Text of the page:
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This research examines whether bank marketing and communication tools can help individuals save more and, in particular, switch from informal savings vehicles to formal sector methods (e.g., a bank account). In conjunction with Caja Municipal de Ica (CMI), IPA examines various methods of product design, beyond the financial incentive, of encouraging clients to complete their savings commitment.

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Village Savings and Loans Association members meet

Village Savings and Loans Associations (VSLAs) are thought to play a critical role in bringing financial services to rural areas of developing countries, where access to formal financial services is typically very limited. However, evidence on the impact of these groups has been sparse. In Ghana, Malawi, and Uganda, Innovations for Poverty Action worked with researchers and CARE to rigorously evaluate the impact of VSLAs on rural households.

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Previous research suggests that many people lack the skills needed to calculate expected returns or present discounted values, which may cause them to make suboptimal financial decisions.  Previous work by Hastings and Tejeda-Ashton in Mexico showed that the way that returns to a pension program were presented (in pesos versus as an annual percentage) affected price sensitivity.  Another explanation offered for sub optimal financial decisions is the present bias of many decision makers, who a

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Credit markets in developing countries can be hampered by a lack of basic financial mechanisms, such as the ability to screen loan applicants to improve repayment rates. Researchers evaluated the effect of (a) simple text message reminders and (b) financial incentives on borrowers' loan repayment. These methods had similarly positive effects, which suggests that the text message reminders may be a more cost-effective intervention.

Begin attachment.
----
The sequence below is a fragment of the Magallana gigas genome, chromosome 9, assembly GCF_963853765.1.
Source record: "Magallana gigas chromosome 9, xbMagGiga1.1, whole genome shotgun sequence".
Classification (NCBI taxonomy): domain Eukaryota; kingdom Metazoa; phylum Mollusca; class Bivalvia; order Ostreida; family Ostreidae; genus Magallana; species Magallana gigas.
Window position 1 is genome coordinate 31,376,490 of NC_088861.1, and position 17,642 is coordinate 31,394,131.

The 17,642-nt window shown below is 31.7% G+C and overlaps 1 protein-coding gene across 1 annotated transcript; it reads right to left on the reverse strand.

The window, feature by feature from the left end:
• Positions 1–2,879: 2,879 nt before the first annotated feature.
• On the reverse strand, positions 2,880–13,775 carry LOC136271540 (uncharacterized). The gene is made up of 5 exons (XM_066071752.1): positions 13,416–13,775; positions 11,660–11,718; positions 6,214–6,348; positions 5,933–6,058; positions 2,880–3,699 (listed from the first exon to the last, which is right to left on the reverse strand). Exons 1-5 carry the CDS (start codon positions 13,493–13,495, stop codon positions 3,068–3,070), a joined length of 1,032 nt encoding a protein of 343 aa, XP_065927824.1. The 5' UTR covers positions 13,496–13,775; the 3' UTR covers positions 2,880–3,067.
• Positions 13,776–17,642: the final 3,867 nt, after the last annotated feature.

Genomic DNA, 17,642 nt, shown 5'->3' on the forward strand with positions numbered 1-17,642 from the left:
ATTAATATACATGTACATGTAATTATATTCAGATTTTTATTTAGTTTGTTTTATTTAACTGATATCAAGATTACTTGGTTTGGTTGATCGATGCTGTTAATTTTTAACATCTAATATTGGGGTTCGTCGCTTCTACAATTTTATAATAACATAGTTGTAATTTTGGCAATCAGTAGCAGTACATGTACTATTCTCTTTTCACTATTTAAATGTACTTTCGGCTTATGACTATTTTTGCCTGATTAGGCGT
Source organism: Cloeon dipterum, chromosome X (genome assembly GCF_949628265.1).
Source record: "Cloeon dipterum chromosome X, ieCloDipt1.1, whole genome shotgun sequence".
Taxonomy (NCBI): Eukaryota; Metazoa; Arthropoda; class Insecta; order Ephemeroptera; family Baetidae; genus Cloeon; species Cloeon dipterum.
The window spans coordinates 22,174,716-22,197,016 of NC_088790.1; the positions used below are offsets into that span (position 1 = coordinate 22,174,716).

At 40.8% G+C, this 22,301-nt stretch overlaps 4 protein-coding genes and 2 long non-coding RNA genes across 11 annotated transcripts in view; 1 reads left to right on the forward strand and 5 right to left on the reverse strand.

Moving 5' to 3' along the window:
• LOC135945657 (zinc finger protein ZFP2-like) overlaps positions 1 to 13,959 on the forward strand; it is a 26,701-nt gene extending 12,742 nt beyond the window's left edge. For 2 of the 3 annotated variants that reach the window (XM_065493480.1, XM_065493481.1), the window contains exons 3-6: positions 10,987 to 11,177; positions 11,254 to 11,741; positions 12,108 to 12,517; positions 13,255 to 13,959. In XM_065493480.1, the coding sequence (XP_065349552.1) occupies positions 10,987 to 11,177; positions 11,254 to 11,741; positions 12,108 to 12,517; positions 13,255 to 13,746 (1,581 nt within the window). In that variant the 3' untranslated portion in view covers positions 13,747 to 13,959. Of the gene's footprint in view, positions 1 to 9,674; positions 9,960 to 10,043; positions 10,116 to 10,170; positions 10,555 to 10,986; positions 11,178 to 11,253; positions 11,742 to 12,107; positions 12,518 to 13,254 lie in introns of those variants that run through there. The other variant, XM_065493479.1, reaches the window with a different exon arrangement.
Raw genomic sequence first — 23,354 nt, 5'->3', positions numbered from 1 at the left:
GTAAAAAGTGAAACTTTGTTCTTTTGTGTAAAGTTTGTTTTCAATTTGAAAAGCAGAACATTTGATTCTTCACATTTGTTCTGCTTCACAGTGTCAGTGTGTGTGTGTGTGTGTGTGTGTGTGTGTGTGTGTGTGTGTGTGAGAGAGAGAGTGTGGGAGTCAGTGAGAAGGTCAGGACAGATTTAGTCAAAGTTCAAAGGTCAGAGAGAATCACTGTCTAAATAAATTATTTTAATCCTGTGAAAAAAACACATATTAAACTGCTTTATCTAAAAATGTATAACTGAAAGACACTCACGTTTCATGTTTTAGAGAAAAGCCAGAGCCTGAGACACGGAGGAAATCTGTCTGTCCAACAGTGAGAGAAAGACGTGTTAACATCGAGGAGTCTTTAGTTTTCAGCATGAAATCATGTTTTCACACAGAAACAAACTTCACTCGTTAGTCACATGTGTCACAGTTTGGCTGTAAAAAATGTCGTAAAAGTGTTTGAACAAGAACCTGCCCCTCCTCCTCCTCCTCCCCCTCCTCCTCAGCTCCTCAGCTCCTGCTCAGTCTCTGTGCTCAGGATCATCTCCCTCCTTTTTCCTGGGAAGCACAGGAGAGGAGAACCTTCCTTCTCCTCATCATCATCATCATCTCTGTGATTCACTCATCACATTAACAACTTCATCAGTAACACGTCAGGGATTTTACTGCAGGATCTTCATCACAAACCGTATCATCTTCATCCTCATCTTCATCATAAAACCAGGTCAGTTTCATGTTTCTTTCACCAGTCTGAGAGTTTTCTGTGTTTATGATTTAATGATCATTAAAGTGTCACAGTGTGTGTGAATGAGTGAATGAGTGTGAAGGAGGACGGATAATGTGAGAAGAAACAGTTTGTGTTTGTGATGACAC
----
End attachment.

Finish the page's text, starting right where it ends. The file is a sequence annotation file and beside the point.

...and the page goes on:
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An informal savings group meeting

To understand the potential gains from formal banking, we must first understand the risks and returns that the poor face from financial-service options in the informal sector. Yet, while informal financial products dominate the financial lives of the poor, we have scant data and analysis on either informal savings or informal debt.

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Microfinance has generated worldwide enthusiasm as a potential answer to economic development and poverty reduction. But high default risk and unproductive use of loaned funds plagues many programs. Researchers worked in Peru to measure the marginal impact of adding business training to a group lending program. The results of this study found business training slightly improved business practices, but had no impact on key business outcomes such as revenue and profit.

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Poverty, lack of female empowerment, and lack of education are major risk factors for childhood illness worldwide. Microcredit clients randomized to an educational intervention showed greater knowledge about child health, but no differences in child health outcomes compared to controls.

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One of the most famous innovations of microfinance was the idea of “social collateral” – a way to guarantee the loans of people who have limited physical assets. However, it’s not clear that requiring group liability is actually a good thing. For instance, it can drastically raise the cost of a loan for a good client if she is forced to cover for other loans. Furthermore, it can force someone to guarantee people who take out much larger loans, which may prove to be impossible.